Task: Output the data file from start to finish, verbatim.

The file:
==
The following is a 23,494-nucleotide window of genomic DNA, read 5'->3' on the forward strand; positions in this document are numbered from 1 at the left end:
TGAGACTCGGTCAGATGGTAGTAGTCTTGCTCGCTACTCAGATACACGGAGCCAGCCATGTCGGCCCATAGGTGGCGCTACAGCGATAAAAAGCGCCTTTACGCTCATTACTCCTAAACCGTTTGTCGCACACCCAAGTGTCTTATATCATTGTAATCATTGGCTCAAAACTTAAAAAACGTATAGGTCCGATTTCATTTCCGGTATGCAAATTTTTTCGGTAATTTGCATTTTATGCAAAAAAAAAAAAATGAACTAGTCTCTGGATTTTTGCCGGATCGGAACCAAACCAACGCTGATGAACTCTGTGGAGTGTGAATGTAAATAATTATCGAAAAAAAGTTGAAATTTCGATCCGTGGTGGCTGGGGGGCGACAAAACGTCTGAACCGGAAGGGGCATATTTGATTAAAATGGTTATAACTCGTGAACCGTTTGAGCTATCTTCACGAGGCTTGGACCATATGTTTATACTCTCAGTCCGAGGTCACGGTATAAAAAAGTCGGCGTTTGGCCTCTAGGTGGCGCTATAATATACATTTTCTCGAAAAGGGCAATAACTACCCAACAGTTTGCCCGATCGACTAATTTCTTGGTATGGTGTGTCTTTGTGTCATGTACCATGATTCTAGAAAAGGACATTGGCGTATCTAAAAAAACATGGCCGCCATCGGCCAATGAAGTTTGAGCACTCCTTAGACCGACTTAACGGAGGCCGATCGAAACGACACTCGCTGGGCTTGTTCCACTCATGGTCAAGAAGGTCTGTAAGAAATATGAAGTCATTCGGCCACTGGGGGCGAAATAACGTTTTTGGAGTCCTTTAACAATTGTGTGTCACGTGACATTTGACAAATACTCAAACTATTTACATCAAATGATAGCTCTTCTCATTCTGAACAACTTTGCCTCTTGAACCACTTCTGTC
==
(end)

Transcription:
The following is a 23,494-nucleotide window of genomic DNA, read 5'->3' on the forward strand; positions in this document are numbered from 1 at the left end:
TGAGACTCGGTCAGATGGTAGTAGTCTTGCTCGCTACTCAGATACACGGAGCCAGCCATGTCGGCCCATAGGTGGCGCTACAGCGATAAAAAGCGCCTTTACGCTCATTACTCCTAAACCGTTTGTCGCACACCCAAGTGTCTTATATCATTGTAATCATTGGCTCAAAACTTAAAAAACGTATAGGTCCGATTTCATTTCCGGTATGCAAATTTTTTCGGTAATTTGCATTTTATGCAAAAAAAAAAAAATGAACTAGTCTCTGGATTTTTGCCGGATCGGAACCAAACCAACGCTGATGAACTCTGTGGAGTGTGAATGTAAATAATTATCGAAAAAAAGTTGAAATTTCGATCCGTGGTGGCTGGGGGGCGACAAAACGTCTGAACCGGAAGGGGCATATTTGATTAAAATGGTTATAACTCGTGAACCGTTTGAGCTATCTTCACGAGGCTTGGACCATATGTTTATACTCTCAGTCCGAGGTCACGGTATAAAAAAGTCGGCGTTTGGCCTCTAGGTGGCGCTATAATATACATTTTCTCGAAAAGGGCAATAACTACCCAACAGTTTGCCCGATCGACTAATTTCTTGGTATGGTGTGTCTTTGTGTCATGTACCATGATTCTAGAAAAGGACATTGGCGTATCTAAAAAAACATGGCCGCCATCGGCCAATGAAGTTTGAGCACTCCTTAGACCGACTTAACGGAGGCCGATCGAAACGACACTCGCTGGGCTTGTTCCACTCATGGTCAAGAAGGTCTGTAAGAAATATGAAGTCATTCGGCCACTGGGGGCGAAATAACGTTTTTGGAGTCCTTTAACAATTGTGTGTCACGTGACATTTGACAAATACTCAAACTATTTACATCAAATGATAGCTCTTCTCATTCTGAACAACTTTGCCTCTTGAACCACTTCTGTC